The modern understanding of work functions like this: we figure out first what we most want, and then we rank vocations accordingly. In their own distinct ways, secular, neo-Marxist, and feminist thought tell us to esteem power, political influence, and money. Therefore, jobs that offer power and political influence and money rate the best, and those that don’t have little to no value.

This is the precise opposite of how Luther (1483–1546) saw work. As a mature Protestant theologian—the very first one!—he reframed work as a calling or vocation. In Catholic theology, spiritual work rated, not more mundane realities. The priest was closest to God, and so the priest’s labors mattered most. But in Scripture, Luther found the glistening doctrinal truth that all of life should be lived coram deo, unto God (1 Cor. 10:31). Accordingly, Luther said of Christian men and women that “even their seemingly secular works are a worship of God and an obedience well pleasing to God.” This is true of domestic work, which may have “no appearance of sanctity . . . and yet these very works in connection with the household are more desirable than all the works of all the monks and nuns, be they ever so laborious and impressive.” [1]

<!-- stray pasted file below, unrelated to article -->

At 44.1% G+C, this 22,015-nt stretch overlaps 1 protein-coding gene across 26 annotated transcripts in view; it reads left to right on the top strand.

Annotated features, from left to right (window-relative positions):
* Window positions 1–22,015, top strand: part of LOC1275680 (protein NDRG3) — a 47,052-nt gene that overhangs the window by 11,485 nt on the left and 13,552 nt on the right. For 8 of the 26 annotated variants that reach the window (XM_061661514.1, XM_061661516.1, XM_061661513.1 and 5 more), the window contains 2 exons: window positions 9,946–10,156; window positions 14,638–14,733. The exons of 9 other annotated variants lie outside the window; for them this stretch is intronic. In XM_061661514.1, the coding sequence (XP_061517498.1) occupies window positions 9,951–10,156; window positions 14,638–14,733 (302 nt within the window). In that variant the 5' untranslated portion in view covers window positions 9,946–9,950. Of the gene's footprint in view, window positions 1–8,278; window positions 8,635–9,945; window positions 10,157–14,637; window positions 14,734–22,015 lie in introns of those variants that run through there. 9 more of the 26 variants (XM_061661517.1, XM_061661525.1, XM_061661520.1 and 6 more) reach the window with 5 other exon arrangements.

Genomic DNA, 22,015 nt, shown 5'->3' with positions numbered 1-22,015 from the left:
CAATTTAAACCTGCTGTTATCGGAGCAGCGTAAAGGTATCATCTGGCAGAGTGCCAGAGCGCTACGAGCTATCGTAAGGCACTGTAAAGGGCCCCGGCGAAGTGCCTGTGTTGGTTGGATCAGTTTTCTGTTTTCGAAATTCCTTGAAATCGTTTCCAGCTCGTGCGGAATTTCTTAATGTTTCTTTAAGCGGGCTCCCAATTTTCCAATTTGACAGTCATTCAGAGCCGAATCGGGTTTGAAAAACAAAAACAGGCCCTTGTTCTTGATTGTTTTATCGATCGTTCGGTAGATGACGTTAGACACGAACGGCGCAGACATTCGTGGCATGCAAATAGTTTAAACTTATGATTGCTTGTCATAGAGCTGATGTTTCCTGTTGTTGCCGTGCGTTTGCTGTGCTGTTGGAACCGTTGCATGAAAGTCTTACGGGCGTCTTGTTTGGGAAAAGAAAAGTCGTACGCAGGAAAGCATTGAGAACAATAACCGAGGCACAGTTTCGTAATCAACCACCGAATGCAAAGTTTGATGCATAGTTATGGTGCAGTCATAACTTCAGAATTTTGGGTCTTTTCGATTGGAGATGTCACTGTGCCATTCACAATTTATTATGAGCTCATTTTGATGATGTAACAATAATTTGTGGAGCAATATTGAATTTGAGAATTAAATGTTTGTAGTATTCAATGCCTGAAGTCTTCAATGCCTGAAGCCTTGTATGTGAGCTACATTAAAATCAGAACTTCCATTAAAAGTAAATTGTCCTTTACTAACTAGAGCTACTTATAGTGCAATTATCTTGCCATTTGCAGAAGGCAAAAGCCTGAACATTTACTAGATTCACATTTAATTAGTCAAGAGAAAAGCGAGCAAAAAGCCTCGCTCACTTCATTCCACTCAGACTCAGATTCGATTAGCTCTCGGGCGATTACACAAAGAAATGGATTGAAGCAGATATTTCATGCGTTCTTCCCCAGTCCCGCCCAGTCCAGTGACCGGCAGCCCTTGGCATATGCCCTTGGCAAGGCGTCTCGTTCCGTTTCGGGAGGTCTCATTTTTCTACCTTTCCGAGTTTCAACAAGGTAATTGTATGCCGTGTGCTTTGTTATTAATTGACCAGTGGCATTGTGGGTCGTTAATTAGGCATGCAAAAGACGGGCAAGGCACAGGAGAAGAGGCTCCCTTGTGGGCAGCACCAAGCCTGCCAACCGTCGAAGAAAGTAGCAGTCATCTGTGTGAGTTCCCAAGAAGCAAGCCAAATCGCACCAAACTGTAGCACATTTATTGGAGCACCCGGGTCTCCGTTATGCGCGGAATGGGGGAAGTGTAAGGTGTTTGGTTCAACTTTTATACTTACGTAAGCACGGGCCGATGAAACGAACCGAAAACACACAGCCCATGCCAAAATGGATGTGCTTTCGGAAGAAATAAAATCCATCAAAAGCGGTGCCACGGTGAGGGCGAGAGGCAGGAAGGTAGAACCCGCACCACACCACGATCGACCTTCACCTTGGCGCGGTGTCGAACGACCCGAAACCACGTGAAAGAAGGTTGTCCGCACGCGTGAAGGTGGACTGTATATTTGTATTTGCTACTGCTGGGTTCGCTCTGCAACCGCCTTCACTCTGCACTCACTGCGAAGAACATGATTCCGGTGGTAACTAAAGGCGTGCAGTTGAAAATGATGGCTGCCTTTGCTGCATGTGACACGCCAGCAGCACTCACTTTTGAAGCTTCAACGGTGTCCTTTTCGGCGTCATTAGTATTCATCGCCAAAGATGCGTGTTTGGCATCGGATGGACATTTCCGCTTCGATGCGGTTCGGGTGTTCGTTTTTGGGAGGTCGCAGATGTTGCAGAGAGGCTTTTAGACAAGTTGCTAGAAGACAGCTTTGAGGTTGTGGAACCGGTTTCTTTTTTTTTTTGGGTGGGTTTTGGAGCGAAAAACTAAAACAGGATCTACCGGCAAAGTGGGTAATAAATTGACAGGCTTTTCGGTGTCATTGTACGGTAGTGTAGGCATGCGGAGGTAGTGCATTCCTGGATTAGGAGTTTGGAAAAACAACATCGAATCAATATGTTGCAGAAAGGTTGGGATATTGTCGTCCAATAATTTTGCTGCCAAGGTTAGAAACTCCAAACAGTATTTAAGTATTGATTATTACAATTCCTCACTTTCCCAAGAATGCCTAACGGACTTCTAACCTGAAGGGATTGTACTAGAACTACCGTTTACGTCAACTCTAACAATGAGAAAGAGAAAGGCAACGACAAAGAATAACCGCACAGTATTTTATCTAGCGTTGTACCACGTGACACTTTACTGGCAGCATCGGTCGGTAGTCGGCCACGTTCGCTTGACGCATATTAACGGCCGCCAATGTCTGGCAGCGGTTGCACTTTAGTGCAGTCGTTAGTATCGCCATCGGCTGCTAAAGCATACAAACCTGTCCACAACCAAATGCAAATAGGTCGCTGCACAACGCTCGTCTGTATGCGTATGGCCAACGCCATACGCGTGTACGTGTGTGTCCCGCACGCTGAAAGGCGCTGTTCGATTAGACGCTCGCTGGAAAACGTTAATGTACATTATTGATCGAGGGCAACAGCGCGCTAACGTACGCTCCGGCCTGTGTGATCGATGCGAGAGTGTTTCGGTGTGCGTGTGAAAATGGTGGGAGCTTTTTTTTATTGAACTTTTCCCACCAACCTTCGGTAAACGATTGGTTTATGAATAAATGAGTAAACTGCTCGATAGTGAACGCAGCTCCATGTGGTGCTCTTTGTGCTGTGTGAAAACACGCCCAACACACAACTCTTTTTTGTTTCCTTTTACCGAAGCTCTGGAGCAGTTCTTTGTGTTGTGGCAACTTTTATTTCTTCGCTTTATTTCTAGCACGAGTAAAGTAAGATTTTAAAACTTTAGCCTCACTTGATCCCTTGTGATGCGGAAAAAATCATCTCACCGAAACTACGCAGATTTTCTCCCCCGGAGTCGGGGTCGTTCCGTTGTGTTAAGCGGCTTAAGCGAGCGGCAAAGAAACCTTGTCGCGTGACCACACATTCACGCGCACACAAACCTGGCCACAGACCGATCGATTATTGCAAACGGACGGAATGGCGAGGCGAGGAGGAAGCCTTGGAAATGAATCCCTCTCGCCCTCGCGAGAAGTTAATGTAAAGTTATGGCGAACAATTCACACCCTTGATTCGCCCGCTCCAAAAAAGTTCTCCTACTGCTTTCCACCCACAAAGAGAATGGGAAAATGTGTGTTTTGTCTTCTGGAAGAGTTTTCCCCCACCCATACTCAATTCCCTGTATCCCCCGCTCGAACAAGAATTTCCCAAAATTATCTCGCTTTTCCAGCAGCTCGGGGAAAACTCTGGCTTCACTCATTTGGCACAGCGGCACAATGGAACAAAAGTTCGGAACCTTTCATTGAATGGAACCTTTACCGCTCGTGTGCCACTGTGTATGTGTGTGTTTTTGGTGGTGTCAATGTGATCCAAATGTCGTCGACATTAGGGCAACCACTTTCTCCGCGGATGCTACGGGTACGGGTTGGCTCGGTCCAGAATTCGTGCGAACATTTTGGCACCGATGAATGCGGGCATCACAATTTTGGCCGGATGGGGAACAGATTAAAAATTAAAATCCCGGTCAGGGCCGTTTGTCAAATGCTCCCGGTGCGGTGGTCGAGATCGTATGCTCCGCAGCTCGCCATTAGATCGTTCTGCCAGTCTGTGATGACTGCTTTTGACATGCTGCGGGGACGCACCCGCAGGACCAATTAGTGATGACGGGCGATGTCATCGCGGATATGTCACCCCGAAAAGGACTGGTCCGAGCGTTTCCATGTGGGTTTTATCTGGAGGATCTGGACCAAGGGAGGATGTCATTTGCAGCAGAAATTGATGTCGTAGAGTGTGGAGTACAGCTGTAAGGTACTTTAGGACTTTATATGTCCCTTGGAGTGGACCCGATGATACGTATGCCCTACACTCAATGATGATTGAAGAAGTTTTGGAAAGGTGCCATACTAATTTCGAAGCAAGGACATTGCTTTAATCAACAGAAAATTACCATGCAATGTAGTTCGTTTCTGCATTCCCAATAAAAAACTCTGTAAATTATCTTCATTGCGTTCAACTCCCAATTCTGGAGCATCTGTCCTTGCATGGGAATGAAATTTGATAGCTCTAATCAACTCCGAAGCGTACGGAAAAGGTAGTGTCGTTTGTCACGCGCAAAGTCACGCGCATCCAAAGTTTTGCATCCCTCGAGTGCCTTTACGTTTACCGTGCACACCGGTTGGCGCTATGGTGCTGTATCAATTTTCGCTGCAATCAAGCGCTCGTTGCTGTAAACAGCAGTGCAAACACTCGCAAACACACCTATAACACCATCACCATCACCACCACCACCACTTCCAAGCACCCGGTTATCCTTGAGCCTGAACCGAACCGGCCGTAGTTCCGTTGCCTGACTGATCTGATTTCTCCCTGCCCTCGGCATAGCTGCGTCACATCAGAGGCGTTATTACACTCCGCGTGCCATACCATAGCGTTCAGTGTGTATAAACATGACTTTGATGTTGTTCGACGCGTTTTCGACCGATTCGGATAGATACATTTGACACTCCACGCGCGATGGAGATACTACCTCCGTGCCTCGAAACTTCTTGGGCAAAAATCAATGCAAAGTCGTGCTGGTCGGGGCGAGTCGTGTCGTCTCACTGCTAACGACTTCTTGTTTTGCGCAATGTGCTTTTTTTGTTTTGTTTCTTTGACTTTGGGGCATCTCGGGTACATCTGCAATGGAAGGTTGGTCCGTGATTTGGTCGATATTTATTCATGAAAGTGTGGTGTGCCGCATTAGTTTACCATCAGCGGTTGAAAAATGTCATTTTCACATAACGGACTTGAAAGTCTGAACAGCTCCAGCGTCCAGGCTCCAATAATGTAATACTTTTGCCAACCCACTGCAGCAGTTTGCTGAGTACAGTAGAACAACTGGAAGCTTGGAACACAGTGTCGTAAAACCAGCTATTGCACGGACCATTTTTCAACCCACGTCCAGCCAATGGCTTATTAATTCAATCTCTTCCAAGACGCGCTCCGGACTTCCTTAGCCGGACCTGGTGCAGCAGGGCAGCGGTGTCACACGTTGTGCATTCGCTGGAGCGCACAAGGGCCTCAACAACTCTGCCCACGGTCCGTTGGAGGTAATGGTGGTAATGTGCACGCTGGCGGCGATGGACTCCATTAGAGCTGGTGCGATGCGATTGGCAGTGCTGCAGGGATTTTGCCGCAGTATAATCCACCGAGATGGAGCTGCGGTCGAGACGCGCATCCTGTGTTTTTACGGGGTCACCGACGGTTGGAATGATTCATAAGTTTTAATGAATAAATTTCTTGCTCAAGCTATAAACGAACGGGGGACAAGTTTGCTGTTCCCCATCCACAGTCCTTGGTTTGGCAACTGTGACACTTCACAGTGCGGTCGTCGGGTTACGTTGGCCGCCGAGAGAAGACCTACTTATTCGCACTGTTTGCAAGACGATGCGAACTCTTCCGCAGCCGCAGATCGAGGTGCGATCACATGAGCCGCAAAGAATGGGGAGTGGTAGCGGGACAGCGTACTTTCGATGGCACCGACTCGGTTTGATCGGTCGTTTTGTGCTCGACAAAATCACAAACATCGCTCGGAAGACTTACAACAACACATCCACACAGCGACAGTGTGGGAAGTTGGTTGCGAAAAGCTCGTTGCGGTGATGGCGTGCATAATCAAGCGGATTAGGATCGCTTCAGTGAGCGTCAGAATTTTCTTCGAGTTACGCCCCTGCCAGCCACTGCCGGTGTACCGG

Theology has rarely featured a greater recovery of the truth than this. Luther’s insight, a biblical one, enchants all the Christian life. Can you imagine a more freeing thought than this? Think about a peasant man who had long labored in a thankless field, or a low-born woman in the sixteenth-century who had birthed nine children with little praise or reward. His body ached, as did hers; they took up their tasks daily, but with little sense of joy in them; they toiled in anonymity, uncertainty, and at times humiliation.